27 October 2023

Rethinking the language of protection

Rethinking the language of protection

Rachael Welsh
Head of Marketing

The Consumer Duty’s requirements around clear communication – underpinned by the consumer understanding outcome – could give us an opportunity to rethink the language we use across the protection sector.

On an individual level, it’s prompted me to think about the language we use today and how we came to use it in the first place. For me, it starts in my attic of all places!

In a recent clear-out, I came across my university dissertation and gave it a quick reread. I was shocked to realize that the university had trained me to write so formally. The topic of my dissertation was retail store layouts, and how they influenced buyer behavior. Not exactly a topic that required the level of formality I’d written it in.

Over the years, I’ve heard talks and debates about using plain, accessible language. There are excellent communications consultancies that can help as well. .

This led me to question whether there’s a mismatch in the language and communications skills being taught at university, and to many school leavers, and the approach we need for effective customer communications. Of course, graduates often then move from this academic language straight into a world of business language. In other words, you may not be encouraged to use ordinary language at all at these two key stages, or certainly not in terms of communications with customers.

This quite typical career background is surely part of the current challenge. (I did avoid some of these pitfalls as my first boss/mentor always encouraged me to write as I spoke.)

And yet, when I go to the pub with my friends, it’s still quite difficult to convey exactly what it is I am marketing, or certainly to give an accurate picture of the industry I work in. They still view protection insurance as something that’s too complicated, or not for them, or that won’t pay. Can these objections be addressed with clearer, easy-to-understand language?

Even terms such as ‘sum assured’ or ‘benefit amount’, which aren’t even at the deeply technical end of things, are not exactly in everyday use. I am not convinced that the phrase ‘covering your mortgage’, which we hear in industry circles, is quite right either. ‘Protecting your family home’ sounds much closer to what families are concerned about. Now, I’m not suggesting we change the entire vocabulary – that would be an enormous task. But it’s been very interesting to consider communications in great depth given the Guardian’s program of work on the Duty.

Every single customer or adviser communication has gone through an approval process. Everyone with a role in writing our communications is going through ‘clear language’ training. We intend to introduce clear language champions in every department of the business. This isn’t just in the obvious areas such Marketing, but departments such as Underwriting and Operations as well.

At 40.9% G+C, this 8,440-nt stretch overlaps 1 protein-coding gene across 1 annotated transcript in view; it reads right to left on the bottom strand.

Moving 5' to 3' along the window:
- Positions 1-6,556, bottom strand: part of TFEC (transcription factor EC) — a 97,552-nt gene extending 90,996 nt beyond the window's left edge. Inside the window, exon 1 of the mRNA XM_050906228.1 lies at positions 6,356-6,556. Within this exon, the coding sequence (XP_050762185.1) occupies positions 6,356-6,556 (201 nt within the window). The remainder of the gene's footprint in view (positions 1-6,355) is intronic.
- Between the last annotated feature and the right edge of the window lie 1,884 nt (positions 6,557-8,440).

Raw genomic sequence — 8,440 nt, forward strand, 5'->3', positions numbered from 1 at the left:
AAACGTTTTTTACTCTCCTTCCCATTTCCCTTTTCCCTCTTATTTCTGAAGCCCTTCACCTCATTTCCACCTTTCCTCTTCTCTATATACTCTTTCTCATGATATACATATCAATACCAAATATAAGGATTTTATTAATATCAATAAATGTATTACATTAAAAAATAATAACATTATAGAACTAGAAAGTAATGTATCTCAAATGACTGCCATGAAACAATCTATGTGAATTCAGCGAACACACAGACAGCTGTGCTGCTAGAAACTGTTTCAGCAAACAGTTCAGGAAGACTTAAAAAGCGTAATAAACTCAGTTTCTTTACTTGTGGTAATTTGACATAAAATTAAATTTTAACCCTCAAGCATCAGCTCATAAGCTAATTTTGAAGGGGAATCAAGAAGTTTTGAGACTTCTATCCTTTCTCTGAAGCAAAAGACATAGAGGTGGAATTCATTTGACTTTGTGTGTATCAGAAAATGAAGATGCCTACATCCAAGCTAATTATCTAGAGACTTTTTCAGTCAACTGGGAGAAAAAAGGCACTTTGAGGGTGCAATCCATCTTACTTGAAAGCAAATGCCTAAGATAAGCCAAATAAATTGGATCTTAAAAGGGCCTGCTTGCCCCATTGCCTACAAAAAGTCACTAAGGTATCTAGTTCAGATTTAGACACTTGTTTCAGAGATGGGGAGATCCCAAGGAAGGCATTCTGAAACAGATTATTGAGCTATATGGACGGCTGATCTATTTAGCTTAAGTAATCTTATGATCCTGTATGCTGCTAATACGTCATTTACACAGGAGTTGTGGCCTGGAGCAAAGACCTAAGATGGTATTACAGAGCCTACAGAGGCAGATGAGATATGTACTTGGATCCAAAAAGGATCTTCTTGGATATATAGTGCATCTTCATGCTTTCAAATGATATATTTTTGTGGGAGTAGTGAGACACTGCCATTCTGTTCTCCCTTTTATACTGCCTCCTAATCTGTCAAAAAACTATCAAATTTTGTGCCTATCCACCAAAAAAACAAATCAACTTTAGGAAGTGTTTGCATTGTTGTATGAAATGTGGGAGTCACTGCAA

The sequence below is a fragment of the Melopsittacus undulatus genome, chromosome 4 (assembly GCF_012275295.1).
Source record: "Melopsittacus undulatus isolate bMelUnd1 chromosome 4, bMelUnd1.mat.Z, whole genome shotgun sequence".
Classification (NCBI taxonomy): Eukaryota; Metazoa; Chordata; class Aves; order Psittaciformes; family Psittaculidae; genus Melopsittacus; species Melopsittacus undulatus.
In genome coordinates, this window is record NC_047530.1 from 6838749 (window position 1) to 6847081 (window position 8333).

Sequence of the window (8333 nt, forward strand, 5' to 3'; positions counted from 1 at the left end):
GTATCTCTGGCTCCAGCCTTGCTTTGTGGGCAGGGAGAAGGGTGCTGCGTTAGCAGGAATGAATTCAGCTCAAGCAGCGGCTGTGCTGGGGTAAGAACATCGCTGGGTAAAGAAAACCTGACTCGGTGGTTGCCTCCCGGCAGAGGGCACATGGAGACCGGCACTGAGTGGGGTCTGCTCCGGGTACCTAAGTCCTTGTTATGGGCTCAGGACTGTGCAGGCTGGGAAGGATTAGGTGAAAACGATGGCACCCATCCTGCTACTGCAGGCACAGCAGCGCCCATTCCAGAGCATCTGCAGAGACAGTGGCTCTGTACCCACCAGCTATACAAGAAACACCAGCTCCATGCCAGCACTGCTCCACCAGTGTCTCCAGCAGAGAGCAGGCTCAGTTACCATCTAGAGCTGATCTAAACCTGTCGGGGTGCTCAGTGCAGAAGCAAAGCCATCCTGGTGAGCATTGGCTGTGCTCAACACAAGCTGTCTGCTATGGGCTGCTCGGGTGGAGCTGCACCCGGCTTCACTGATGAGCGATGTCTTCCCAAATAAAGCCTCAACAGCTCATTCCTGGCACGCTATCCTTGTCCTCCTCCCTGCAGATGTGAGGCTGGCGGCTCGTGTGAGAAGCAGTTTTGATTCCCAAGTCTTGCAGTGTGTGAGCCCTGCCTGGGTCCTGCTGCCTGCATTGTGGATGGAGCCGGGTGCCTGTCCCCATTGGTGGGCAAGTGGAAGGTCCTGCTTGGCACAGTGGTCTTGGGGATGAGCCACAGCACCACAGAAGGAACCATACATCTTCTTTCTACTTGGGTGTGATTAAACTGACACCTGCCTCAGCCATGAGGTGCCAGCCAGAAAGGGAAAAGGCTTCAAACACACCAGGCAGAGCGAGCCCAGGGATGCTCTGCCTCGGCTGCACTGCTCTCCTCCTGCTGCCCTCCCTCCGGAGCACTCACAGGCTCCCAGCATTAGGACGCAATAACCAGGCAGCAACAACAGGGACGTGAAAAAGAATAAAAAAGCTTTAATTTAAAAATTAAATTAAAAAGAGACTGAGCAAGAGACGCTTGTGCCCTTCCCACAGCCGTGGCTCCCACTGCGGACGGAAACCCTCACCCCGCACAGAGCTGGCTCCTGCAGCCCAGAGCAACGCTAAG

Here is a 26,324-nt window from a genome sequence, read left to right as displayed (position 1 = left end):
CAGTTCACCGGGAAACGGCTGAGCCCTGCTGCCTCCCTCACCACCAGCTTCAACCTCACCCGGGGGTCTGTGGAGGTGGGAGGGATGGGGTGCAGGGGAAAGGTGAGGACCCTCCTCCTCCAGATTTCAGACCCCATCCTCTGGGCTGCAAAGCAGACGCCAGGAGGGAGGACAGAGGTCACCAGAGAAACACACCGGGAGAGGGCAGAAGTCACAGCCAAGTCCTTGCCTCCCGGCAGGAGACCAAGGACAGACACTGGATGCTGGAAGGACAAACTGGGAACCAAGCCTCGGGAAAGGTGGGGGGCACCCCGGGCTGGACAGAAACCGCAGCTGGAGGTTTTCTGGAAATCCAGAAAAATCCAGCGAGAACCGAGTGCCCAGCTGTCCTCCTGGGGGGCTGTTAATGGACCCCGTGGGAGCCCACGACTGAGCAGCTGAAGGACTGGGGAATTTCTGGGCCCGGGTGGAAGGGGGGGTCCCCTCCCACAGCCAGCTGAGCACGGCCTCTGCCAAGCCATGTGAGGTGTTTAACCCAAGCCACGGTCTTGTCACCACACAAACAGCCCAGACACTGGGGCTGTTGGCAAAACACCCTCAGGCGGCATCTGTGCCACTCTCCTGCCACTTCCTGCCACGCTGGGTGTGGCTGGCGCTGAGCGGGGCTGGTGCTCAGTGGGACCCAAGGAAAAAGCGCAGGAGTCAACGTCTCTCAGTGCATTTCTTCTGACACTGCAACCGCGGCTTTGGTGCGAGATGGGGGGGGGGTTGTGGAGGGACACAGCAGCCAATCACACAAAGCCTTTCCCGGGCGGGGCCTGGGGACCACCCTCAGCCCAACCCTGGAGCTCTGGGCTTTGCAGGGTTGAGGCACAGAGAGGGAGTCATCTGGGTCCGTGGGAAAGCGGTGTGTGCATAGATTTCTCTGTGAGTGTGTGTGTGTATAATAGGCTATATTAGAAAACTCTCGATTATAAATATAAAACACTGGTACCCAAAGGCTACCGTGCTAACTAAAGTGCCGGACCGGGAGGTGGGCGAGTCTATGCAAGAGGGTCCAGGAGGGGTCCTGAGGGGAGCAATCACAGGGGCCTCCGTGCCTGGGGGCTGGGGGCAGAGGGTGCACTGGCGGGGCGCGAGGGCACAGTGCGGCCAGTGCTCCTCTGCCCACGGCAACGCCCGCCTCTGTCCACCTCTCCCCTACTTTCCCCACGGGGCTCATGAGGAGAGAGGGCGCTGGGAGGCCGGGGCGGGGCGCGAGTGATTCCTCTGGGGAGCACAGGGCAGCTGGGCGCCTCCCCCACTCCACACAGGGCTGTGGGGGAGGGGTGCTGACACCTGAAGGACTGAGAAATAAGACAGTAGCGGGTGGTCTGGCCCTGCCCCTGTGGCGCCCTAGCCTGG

We’re also testing our terms and conditions (T&Cs) with both quantitative and qualitative research. We’re surveying 800 customers to test snippets of our terms and conditions and asking a smaller group of customers about our T&Cs one-to-one, essentially asking what they do and don’t understand. All of this will feed back into the next version of our T&Cs.

We’re finding there are some limits. You do need a certain level of detail because protection involves a legal contract. There are many ‘what ifs?’ You can’t be too general. So, T&Cs will still be fuller and more technical than other communications, but they should still be much clearer. You are after all establishing but also communicating the legal position.

More broadly, a lot of this work will, we hope, better equip our adviser partners as well. This can be in very specific ways. For example, we offer a ‘reasons-why’ tool where we have approved paragraphs about all of our covers that can be built into reasons-why letters and follow-up communications with clients. The latest set on Income Protection was produced with the Duty’s requirements very much at front of mind.

The Duty has given us a rationale and some significant momentum for change, and I also think we have an opportunity, as an industry, to be more ambitious. We see a huge potential benefit across the sector where, like Guardian, many providers will be reviewing communications and retraining staff. In the coming weeks and months, I would really like to see us all think beyond the written communications of websites, client documents and marketing collateral to challenge conversations, vocabulary and perhaps even the terms we use. And we may need to challenge some approaches that have been schooled and trained into us over the decades.

Given our view that better understanding helps make the case for protection and, in current circumstances, helps make the case for customers retaining policies, a big improvement in communications – both written and verbal – is a really significant prize. We should reach for it.



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